anthrosphere

EARTH Magazine: The First Americans: How and When Were the Americas Populated?

EARTH Magazine

From EARTH Magazine, January 4, 2017  --  The latest research suggests humans first arrived in the Americas as early as 16,000 years ago, but using which path — along the Pacific coast, through an inland ice-free corridor, or from the East along the Atlantic coast — remains controversial. Archaeologists and geologists are working to try to answer the question of how and when the first Americans arrived. In the January issue of EARTH Magazine, their work is showcased, reexamining the origins of our shared geoheritage in light of new evidence.

Listenwise: Climate Change and Human Migration

Listenwise

From Listenwise  --  Migration has been a huge part of human history. Experts agree that early humans started out in Africa and began to migrate out of Africa to different parts of Europe and Asia around 100,000 years ago. This migration occurred in waves but we don’t know why early humans left Africa. Recent research supports the theory that climate change may have been the force that drove early humans out.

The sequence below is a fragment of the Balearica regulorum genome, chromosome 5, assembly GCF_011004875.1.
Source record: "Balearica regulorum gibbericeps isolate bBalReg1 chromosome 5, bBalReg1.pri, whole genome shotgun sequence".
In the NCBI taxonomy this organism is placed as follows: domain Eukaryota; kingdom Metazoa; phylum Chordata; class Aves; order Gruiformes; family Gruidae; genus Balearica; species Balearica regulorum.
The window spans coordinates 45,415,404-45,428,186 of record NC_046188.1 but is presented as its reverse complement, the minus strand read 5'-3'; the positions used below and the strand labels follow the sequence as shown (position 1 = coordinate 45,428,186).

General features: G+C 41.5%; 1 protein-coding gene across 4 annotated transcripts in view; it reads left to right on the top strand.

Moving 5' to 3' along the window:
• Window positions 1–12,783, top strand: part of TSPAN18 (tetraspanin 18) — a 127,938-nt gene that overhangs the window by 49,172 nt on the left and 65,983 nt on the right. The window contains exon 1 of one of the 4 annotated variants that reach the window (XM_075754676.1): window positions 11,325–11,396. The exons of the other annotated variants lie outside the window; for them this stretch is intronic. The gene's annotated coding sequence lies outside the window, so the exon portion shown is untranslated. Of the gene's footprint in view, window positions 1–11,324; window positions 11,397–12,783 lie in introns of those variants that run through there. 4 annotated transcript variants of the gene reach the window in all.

EARTH Magazine: Humans, Megafauna Coexisted in Patagonia before Extinction

EARTH Magazine

From EARTH Magazine, October 12, 2016  --  As we celebrate National Fossil Day, EARTH Magazine brings you a story set in Pleistocene South America, where the climate was warming following an ice age. At this time, Patagonia was home to large megafauna species like giant sloths and saber-toothed cats. There was also a new predator on the block: humans. At some point as the climate warmed and human settlers began hunting, the megafauna living in Patagonia and Tierra del Fuego went extinct. 

Listenwise: Oldest Human Fossil Could Be Missing Link in Human Evolution

Listenwise

From Listenwise  --  The earliest known fossil that lead to humans was recently discovered in Ethiopia. Scientists have uncovered a lower jaw with five teeth. The jaw is estimated at about 2.8 million years old, and is nearly half a million years older than the previous record for a human-related fossil. This bone could help explain a branch in the human family tree. Listen to the story to find out how this fossil could fill a gap in the history of human evolution.

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